DST Vs. TIC: Delaware Statutory Trust Vs. Tenant in Common –Which is Right For Your 1031 Exchange?

Written by Landlord Property Management Magazine on . Posted in Blog

By Dwight Kay – Founder, Kay Properties and Investments, LLC

Investors considering a 1031 exchange often look at Delaware Statutory Trust and Tenant in Common Properties as a more passive, hands-off investment vehicle whereby they do not have responsibility for the day-to-day operations and management of a property. The question many investors have is which is the winner in the DST vs. TIC debate.

Before looking at the individual structure of the two investment options, in our opinion, investors must consider the real estate as the most important factor—the quality of the property and if the real estate makes sense.

Properties shown are for example purposes only. Investors will not be acquiring an interest in the photos/properties shown. Future offerings will vary.

A DST or TIC is merely a way to hold title to a piece of real estate. Though the structure of the investment may potentially be sound, the real estate can be high risk for a number of reasons. It is of upmost importance that investors work with a group that can help them ascertain if the real estate potentially aligns with their personal investment agenda and needs.

Kay Properties’ due diligence process helps investors to understand the ins and outs of the various properties available in the DST and TIC investment markets.

At Kay Properties, we prefer the DST structure over the TIC structure in certain circumstances for the following reasons:

1) No Rogue Investor Concerns – The TIC structure requires unanimous consent for all major decisions (when to sell the property, when to refinance the property, etc). There have been situations where the majority of investors are voting to sell the property and yet one investor refuses to sell placing all other investors in jeopardy. Having one investor potentially create this type of anxiety for the entire investment group is problematic to say the least.

The DST structure places the decision making process in the hands of the Trustee who is typically an affiliate of the DST sponsor company that put together the DST offering. For my own personal DST investments, I am much more comfortable with a real estate sponsor company that has experienced professionals in the acquisitions, asset management, property management, capital markets, dispositions, and other fields of real estate making decisions on behalf of the DST property. Leaving the decisions to seasoned real estate professionals, in my mind, is far superior than leaving the decision making to a handful of investors throughout the country who may or may not have the experience necessary to make the right decisions at the right time regarding real estate, and let alone, will typically have a very difficult time in reaching a unanimous consent as to what business plan to pursue for the property.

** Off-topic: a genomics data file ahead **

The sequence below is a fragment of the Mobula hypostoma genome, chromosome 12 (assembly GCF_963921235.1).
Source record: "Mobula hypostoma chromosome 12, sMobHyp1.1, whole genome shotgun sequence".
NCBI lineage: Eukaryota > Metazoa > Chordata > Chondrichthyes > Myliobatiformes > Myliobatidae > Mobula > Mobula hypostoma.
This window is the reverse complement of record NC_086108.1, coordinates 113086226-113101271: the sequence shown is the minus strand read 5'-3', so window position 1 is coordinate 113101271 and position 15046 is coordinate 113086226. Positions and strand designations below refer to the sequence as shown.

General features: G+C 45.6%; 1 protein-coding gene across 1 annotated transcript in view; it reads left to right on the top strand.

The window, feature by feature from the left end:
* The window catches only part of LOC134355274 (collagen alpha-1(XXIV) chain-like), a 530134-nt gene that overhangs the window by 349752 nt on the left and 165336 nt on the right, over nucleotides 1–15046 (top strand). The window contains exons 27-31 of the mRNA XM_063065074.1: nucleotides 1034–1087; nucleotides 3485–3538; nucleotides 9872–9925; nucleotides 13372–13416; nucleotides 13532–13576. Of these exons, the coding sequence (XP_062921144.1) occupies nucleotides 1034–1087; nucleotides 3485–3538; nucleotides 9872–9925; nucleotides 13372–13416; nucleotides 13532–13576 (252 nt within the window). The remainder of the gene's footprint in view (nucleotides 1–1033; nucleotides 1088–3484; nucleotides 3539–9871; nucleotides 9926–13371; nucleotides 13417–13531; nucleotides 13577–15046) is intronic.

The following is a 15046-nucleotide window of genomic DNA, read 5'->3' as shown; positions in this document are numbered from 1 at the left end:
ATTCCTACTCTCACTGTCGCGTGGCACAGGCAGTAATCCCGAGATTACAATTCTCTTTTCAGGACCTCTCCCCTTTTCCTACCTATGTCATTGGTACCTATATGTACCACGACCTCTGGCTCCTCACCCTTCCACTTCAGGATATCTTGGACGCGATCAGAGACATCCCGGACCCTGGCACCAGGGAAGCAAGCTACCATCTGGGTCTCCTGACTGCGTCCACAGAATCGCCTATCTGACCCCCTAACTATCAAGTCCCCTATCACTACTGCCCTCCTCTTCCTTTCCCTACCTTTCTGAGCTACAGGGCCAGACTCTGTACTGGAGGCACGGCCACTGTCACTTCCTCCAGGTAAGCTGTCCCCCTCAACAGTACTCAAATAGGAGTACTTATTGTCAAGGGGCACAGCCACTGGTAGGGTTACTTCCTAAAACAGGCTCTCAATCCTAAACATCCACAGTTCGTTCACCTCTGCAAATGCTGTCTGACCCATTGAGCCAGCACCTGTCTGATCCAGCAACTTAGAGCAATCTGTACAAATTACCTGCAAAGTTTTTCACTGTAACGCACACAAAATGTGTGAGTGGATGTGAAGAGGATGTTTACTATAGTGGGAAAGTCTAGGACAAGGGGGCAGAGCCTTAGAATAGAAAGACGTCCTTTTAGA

2) Lower Minimum Investments with the DST vs. TIC – The DST structure can allow for up to 499 investors, which drastically lowers minimum investment amounts as opposed to the TIC, which only allows for 35 investors. The low $100K typical minimum investment in a DST allows us to diversify our clients into multiple offerings at a time, which, in our opinion, can greatly reduce concentration of risk that investors in TICs may face.

For Example: If the property was a $35,000,000 multifamily apartment community with a 50% loan to value, the equity raise would be $17,500,000 and with only 35 investors allowed in a TIC the minimum investment would be $500,000. This creates problems for smaller and larger investors alike due to the lower amount of diversification that they are able to obtain. For an investor with $1,000,000 of equity they would be able to only invest in two TIC properties with $500k minimums as opposed to up to 10 DST investments with $100k minimums. In our opinion, the increased diversification afforded to investors with DST properties is one of the greatest advantages that DSTs have over TICs.

3) Quick Closings – Many TIC investments have a closing process that can take from 30-60+ days due to the investors having to be underwritten by the lender and having to sign on the loan documents. This is compared to the typical 3-5-business day closing process of a DST, which does not require investors to sign on loan documents or be scrutinized and underwritten by a lender. For investors in a 1031 exchange up against the 45-day identification window, having a quick and often painless 3-5-business day DST closing process can be a much better experience than the drawn out TIC closing of 30-60+ days.